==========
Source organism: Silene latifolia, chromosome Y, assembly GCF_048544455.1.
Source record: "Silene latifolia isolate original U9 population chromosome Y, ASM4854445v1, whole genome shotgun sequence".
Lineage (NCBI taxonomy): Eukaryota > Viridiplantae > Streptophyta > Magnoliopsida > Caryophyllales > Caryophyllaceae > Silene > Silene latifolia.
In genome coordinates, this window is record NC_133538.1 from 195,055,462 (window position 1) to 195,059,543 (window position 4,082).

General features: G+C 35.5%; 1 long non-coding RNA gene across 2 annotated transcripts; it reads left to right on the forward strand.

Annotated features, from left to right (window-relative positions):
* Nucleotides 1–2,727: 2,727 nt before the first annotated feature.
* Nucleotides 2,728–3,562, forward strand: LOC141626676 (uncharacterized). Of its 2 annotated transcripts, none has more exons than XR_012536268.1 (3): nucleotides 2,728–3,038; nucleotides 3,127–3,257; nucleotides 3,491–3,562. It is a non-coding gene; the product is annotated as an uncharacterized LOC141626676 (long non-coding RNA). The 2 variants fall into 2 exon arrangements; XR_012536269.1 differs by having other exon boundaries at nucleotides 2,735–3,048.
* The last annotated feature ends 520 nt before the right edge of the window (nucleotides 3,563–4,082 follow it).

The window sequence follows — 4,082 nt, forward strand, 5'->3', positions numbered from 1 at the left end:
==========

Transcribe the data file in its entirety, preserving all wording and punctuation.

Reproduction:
Source organism: Silene latifolia, chromosome Y, assembly GCF_048544455.1.
Source record: "Silene latifolia isolate original U9 population chromosome Y, ASM4854445v1, whole genome shotgun sequence".
Lineage (NCBI taxonomy): Eukaryota > Viridiplantae > Streptophyta > Magnoliopsida > Caryophyllales > Caryophyllaceae > Silene > Silene latifolia.
In genome coordinates, this window is record NC_133538.1 from 195,055,462 (window position 1) to 195,059,543 (window position 4,082).

General features: G+C 35.5%; 1 long non-coding RNA gene across 2 annotated transcripts; it reads left to right on the forward strand.

Annotated features, from left to right (window-relative positions):
* Nucleotides 1–2,727: 2,727 nt before the first annotated feature.
* Nucleotides 2,728–3,562, forward strand: LOC141626676 (uncharacterized). Of its 2 annotated transcripts, none has more exons than XR_012536268.1 (3): nucleotides 2,728–3,038; nucleotides 3,127–3,257; nucleotides 3,491–3,562. It is a non-coding gene; the product is annotated as an uncharacterized LOC141626676 (long non-coding RNA). The 2 variants fall into 2 exon arrangements; XR_012536269.1 differs by having other exon boundaries at nucleotides 2,735–3,048.
* The last annotated feature ends 520 nt before the right edge of the window (nucleotides 3,563–4,082 follow it).

The window sequence follows — 4,082 nt, forward strand, 5'->3', positions numbered from 1 at the left end: